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Jesus Flores signed by Dodgers to minor league contract

The 28-year old will compete with four others at Camelback Ranch in spring training for the Dodgers' backup catcher spot.

Harry How

The Dodgers on Wednesday added to their backup catcher competition mix with the signing of Jesus Flores to a minor league contract, per Adam Kilgore of the Washington Post. Flores will receive an invitation to big league camp in spring training.

Flores, 28, joins Eliezer Alfonzo, Wilkin Castillo, and Ramon Castro as non-roster invitees to Camelback Ranch, who will compete with Tim Federowicz for the backup catcher spot, with Triple-A Albuquerque the likely fall back for one if not two of the competitors. Federowicz and A.J. Ellis are the only two catchers currently on the Dodgers' 40-man roster.

Flores hit .213/.248/.329 in 2012 with the Nationals, for whom he had played his entire major league career, since getting taken in the 2006 Rule 5 draft from the Mets. Flores was the Nationals' primary catcher last season after Wilson Ramos went down with a knee injury, but Flores lost his starting role to the newly acquired Kurt Suzuki in August.

Flores threw out just nine of 60 attempted base stealers (15%), a stat Kilgore noted "could be partly attributed to the Nationals’ slow-to-the-plate pitching staff." Flores in his career has thrown out 51 of 203 base stealers (25.1%).

The Nationals non-tendered Flores on Nov. 30, as the catcher would have been eligible for salary arbitration with five years, 79 days of service time. He made $850,000 in 2012.

Flores is a great "what if" candidate, for a couple of reasons. He hit .266/.335/.487 with 21 home runs as a 21-year old in Class-A St. Lucie in 2006, but rather than continue to develop in the minor leagues he was a part-time catcher in the major leagues, hitting .252/.301/.387 in 169 games in 2007-2008. Those certainly weren't bad numbers by any means, as National League catchers as a whole hit .256/.323/.391 in those two seasons, but one can't help but wonder how Flores might have progressed with a little more seasoning.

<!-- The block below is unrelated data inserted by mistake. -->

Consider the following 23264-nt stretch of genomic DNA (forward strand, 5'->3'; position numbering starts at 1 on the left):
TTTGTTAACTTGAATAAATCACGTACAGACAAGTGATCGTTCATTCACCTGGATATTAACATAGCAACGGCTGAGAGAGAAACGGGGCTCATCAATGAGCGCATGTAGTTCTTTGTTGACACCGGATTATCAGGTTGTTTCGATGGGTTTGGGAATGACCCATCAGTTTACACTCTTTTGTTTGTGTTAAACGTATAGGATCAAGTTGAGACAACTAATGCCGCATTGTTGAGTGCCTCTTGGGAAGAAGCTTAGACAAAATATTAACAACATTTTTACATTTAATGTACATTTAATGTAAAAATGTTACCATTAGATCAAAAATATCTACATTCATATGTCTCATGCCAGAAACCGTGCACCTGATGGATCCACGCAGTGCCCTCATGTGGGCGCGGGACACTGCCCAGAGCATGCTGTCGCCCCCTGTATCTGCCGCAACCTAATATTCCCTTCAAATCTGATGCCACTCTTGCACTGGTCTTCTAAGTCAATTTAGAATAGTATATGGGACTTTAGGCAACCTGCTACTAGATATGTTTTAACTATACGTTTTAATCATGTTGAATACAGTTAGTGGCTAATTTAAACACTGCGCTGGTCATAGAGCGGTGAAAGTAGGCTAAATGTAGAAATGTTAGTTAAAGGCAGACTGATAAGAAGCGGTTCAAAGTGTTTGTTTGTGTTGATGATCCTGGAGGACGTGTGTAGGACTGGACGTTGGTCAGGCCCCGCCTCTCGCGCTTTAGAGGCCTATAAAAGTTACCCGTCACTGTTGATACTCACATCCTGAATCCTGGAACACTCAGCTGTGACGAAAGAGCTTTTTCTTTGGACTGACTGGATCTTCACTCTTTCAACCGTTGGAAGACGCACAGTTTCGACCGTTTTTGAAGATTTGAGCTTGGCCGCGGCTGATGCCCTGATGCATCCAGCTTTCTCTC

In 2009 Flores hit a career-best .301/.371/.505, but it came in just 29 games as he battled right shoulder problems. He spent four months on the disabled list that year with a contusion and a fracture of his shoulder, then just three games after his September return he was shut down again with a partially torn labrum. He had surgery to repair the labrum tear that caused him to miss all of 2010.

He has hit .241/.289/.375 in 311 games in his career, including just .212/.249/.325 in 113 games in the two years since his surgery.

Flores is the youngest of the Dodgers non-roster catchers, and it will be interesting to see if he can tap into that potential from long ago. Better to find out with Flores as a non-roster player, rather than Dionering him a guaranteed $1 million for the privilege.